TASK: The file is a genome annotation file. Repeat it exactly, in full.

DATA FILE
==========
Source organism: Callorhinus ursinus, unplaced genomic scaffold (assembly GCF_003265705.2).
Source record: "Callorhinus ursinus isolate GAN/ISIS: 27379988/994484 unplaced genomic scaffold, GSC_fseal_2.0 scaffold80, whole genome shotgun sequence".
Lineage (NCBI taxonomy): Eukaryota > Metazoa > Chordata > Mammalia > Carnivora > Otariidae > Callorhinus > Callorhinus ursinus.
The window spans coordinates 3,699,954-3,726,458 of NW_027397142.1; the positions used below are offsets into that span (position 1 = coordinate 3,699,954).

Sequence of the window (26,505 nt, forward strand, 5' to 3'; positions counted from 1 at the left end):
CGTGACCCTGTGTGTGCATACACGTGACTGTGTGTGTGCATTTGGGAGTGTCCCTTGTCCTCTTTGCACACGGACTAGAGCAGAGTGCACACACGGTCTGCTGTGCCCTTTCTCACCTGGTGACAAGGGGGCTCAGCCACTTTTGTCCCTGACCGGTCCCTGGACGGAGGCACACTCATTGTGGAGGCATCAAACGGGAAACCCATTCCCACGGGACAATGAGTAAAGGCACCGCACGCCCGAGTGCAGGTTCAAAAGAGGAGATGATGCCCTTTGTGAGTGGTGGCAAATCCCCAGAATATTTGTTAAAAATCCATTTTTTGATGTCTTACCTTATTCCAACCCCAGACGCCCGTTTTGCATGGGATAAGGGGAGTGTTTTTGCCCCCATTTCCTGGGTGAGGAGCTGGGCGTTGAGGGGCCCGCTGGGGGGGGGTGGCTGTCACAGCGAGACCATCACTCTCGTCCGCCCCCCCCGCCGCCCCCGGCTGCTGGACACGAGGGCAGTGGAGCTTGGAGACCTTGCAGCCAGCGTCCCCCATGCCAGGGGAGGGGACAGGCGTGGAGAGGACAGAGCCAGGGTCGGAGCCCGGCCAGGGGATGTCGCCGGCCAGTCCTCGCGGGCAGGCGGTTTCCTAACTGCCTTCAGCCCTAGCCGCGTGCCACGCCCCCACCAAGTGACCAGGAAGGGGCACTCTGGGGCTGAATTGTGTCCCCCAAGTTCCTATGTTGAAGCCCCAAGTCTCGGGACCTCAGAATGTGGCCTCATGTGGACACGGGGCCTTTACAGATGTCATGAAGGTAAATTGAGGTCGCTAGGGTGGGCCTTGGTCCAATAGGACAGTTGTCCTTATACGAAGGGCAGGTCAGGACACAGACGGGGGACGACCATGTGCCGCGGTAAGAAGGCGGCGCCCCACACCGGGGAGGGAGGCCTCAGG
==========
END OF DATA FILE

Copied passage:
Source organism: Callorhinus ursinus, unplaced genomic scaffold (assembly GCF_003265705.2).
Source record: "Callorhinus ursinus isolate GAN/ISIS: 27379988/994484 unplaced genomic scaffold, GSC_fseal_2.0 scaffold80, whole genome shotgun sequence".
Lineage (NCBI taxonomy): Eukaryota > Metazoa > Chordata > Mammalia > Carnivora > Otariidae > Callorhinus > Callorhinus ursinus.
The window spans coordinates 3,699,954-3,726,458 of NW_027397142.1; the positions used below are offsets into that span (position 1 = coordinate 3,699,954).

Sequence of the window (26,505 nt, forward strand, 5' to 3'; positions counted from 1 at the left end):
CGTGACCCTGTGTGTGCATACACGTGACTGTGTGTGTGCATTTGGGAGTGTCCCTTGTCCTCTTTGCACACGGACTAGAGCAGAGTGCACACACGGTCTGCTGTGCCCTTTCTCACCTGGTGACAAGGGGGCTCAGCCACTTTTGTCCCTGACCGGTCCCTGGACGGAGGCACACTCATTGTGGAGGCATCAAACGGGAAACCCATTCCCACGGGACAATGAGTAAAGGCACCGCACGCCCGAGTGCAGGTTCAAAAGAGGAGATGATGCCCTTTGTGAGTGGTGGCAAATCCCCAGAATATTTGTTAAAAATCCATTTTTTGATGTCTTACCTTATTCCAACCCCAGACGCCCGTTTTGCATGGGATAAGGGGAGTGTTTTTGCCCCCATTTCCTGGGTGAGGAGCTGGGCGTTGAGGGGCCCGCTGGGGGGGGGTGGCTGTCACAGCGAGACCATCACTCTCGTCCGCCCCCCCCGCCGCCCCCGGCTGCTGGACACGAGGGCAGTGGAGCTTGGAGACCTTGCAGCCAGCGTCCCCCATGCCAGGGGAGGGGACAGGCGTGGAGAGGACAGAGCCAGGGTCGGAGCCCGGCCAGGGGATGTCGCCGGCCAGTCCTCGCGGGCAGGCGGTTTCCTAACTGCCTTCAGCCCTAGCCGCGTGCCACGCCCCCACCAAGTGACCAGGAAGGGGCACTCTGGGGCTGAATTGTGTCCCCCAAGTTCCTATGTTGAAGCCCCAAGTCTCGGGACCTCAGAATGTGGCCTCATGTGGACACGGGGCCTTTACAGATGTCATGAAGGTAAATTGAGGTCGCTAGGGTGGGCCTTGGTCCAATAGGACAGTTGTCCTTATACGAAGGGCAGGTCAGGACACAGACGGGGGACGACCATGTGCCGCGGTAAGAAGGCGGCGCCCCACACCGGGGAGGGAGGCCTCAGG